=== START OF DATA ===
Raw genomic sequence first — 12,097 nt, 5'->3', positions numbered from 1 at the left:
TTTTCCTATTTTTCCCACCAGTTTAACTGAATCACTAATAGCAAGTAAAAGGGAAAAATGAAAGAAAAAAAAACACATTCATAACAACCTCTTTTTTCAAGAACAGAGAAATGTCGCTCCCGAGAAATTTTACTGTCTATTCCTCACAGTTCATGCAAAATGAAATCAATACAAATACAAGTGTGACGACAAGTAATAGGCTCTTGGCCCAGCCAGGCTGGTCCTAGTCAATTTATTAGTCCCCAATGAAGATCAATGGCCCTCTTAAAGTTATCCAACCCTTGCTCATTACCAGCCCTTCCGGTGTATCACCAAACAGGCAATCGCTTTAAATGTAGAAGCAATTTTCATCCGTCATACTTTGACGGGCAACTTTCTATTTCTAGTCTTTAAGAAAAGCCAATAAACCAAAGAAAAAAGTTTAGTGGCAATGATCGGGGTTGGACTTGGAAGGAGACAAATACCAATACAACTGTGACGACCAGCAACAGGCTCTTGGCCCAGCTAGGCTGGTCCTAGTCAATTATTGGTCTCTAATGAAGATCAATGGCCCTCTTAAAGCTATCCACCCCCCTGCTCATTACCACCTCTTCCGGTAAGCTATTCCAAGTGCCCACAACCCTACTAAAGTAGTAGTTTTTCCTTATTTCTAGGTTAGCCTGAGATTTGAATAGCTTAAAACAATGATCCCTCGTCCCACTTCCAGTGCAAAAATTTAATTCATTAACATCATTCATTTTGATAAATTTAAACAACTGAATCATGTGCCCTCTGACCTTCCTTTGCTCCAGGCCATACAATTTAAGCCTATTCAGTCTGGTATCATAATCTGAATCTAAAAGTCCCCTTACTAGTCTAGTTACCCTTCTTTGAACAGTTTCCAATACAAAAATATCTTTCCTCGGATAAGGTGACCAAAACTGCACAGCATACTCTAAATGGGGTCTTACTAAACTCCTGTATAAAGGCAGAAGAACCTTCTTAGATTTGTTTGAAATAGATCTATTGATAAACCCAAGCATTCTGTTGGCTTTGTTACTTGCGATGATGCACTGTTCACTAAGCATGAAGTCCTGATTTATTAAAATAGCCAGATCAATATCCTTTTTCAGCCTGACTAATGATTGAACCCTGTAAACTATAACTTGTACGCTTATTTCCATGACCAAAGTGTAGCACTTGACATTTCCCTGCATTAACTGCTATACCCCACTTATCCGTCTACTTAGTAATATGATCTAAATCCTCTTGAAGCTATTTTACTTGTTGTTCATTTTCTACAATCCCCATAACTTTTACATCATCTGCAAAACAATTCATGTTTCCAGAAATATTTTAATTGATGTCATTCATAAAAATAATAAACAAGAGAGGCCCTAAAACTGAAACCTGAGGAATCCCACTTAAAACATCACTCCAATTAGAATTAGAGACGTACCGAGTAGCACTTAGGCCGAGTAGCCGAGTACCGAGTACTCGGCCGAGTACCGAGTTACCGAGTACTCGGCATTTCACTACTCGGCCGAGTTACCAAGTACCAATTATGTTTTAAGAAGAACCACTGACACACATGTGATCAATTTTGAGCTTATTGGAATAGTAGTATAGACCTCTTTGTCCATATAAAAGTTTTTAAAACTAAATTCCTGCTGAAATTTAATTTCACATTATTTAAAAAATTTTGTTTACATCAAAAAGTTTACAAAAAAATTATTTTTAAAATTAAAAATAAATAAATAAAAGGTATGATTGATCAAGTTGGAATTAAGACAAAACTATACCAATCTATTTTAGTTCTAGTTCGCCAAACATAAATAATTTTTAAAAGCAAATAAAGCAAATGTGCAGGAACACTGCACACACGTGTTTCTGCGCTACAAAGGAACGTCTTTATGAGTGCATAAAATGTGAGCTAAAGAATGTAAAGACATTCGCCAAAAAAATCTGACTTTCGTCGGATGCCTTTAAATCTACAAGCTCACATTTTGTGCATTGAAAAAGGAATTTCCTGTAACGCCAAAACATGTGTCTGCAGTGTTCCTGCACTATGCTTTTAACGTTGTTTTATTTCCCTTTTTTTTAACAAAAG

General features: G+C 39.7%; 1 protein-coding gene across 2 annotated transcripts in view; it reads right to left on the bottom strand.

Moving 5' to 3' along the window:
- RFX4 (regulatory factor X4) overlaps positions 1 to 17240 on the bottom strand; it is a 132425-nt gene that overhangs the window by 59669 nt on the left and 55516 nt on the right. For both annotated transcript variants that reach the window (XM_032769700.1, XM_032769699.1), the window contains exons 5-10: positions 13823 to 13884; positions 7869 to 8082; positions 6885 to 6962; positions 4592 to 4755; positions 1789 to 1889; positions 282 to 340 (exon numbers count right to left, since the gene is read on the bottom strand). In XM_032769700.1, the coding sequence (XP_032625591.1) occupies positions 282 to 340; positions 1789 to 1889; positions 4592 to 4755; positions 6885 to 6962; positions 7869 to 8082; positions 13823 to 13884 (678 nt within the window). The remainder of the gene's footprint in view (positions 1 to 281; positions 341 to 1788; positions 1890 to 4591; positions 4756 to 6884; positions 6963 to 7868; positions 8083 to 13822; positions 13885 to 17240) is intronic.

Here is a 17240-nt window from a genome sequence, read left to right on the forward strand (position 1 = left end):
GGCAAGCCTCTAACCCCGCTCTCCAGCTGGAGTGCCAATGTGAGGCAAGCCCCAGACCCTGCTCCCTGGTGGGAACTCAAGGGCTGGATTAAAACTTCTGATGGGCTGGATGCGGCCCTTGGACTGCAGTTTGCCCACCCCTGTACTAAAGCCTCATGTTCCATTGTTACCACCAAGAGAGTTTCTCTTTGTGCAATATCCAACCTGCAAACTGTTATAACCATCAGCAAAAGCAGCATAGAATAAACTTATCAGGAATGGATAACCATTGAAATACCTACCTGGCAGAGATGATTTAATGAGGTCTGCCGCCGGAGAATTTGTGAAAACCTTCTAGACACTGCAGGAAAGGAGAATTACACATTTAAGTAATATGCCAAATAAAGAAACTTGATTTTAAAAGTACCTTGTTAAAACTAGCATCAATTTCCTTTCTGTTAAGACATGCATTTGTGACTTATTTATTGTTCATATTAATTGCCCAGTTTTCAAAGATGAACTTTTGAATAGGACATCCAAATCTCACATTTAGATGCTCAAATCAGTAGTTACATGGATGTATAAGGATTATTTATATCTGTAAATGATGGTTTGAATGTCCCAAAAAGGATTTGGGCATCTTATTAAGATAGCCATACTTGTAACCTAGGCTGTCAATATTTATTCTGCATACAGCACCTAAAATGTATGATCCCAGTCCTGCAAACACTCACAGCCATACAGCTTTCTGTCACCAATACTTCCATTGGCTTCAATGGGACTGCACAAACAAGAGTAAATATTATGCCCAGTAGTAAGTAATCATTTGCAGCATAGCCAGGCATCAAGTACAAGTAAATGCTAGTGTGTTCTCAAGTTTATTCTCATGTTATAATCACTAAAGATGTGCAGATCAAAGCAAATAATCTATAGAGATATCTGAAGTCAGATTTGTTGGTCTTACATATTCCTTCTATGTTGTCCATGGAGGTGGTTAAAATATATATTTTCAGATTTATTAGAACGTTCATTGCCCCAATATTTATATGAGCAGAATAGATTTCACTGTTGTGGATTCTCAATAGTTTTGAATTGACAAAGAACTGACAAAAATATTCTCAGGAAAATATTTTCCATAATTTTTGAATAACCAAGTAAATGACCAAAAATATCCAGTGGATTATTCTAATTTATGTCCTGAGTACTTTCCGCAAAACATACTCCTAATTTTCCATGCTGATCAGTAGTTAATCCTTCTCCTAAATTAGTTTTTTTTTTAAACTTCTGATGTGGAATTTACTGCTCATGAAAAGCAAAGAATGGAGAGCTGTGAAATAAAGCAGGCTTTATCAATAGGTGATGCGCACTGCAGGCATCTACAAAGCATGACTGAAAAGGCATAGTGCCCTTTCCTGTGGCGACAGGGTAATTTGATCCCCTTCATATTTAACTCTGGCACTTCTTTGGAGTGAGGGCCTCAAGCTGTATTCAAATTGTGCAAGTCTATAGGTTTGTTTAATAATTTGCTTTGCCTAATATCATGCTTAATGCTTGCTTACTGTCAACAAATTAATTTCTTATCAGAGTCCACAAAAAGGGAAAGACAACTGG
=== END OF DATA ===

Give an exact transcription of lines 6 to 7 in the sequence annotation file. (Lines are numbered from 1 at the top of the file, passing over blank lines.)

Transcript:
Here is a 17240-nt window from a genome sequence, read left to right on the forward strand (position 1 = left end):
GGCAAGCCTCTAACCCCGCTCTCCAGCTGGAGTGCCAATGTGAGGCAAGCCCCAGACCCTGCTCCCTGGTGGGAACTCAAGGGCTGGATTAAAACTTCTGATGGGCTGGATGCGGCCCTTGGACTGCAGTTTGCCCACCCCTGTACTAAAGCCTCATGTTCCATTGTTACCACCAAGAGAGTTTCTCTTTGTGCAATATCCAACCTGCAAACTGTTATAACCATCAGCAAAAGCAGCATAGAATAAACTTATCAGGAATGGATAACCATTGAAATACCTACCTGGCAGAGATGATTTAATGAGGTCTGCCGCCGGAGAATTTGTGAAAACCTTCTAGACACTGCAGGAAAGGAGAATTACACATTTAAGTAATATGCCAAATAAAGAAACTTGATTTTAAAAGTACCTTGTTAAAACTAGCATCAATTTCCTTTCTGTTAAGACATGCATTTGTGACTTATTTATTGTTCATATTAATTGCCCAGTTTTCAAAGATGAACTTTTGAATAGGACATCCAAATCTCACATTTAGATGCTCAAATCAGTAGTTACATGGATGTATAAGGATTATTTATATCTGTAAATGATGGTTTGAATGTCCCAAAAAGGATTTGGGCATCTTATTAAGATAGCCATACTTGTAACCTAGGCTGTCAATATTTATTCTGCATACAGCACCTAAAATGTATGATCCCAGTCCTGCAAACACTCACAGCCATACAGCTTTCTGTCACCAATACTTCCATTGGCTTCAATGGGACTGCACAAACAAGAGTAAATATTATGCCCAGTAGTAAGTAATCATTTGCAGCATAGCCAGGCATCAAGTACAAGTAAATGCTAGTGTGTTCTCAAGTTTATTCTCATGTTATAATCACTAAAGATGTGCAGATCAAAGCAAATAATCTATAGAGATATCTGAAGTCAGATTTGTTGGTCTTACATATTCCTTCTATGTTGTCCATGGAGGTGGTTAAAATATATATTTTCAGATTTATTAGAACGTTCATTGCCCCAATATTTATATGAGCAGAATAGATTTCACTGTTGTGGATTCTCAATAGTTTTGAATTGACAAAGAACTGACAAAAATATTCTCAGGAAAATATTTTCCATAATTTTTGAATAACCAAGTAAATGACCAAAAATATCCAGTGGATTATTCTAATTTATGTCCTGAGTACTTTCCGCAAAACATACTCCTAATTTTCCATGCTGATCAGTAGTTAATCCTTCTCCTAAATTAGTTTTTTTTTTAAACTTCTGATGTGGAATTTACTGCTCATGAAAAGCAAAGAATGGAGAGCTGTGAAATAAAGCAGGCTTTATCAATAGGTGATGCGCACTGCAGGCATCTACAAAGCATGACTGAAAAGGCATAGTGCCCTTTCCTGTGGCGACAGGGTAATTTGATCCCCTTCATATTTAACTCTGGCACTTCTTTGGAGTGAGGGCCTCAAGCTGTATTCAAATTGTGCAAGTCTATAGGTTTGTTTAATAATTTGCTTTGCCTAATATCATGCTTAATGCTTGCTTACTGTCAACAAATTAATTTCTTATCAGAGTCCACAAAAAGGGAAAGACAACTGG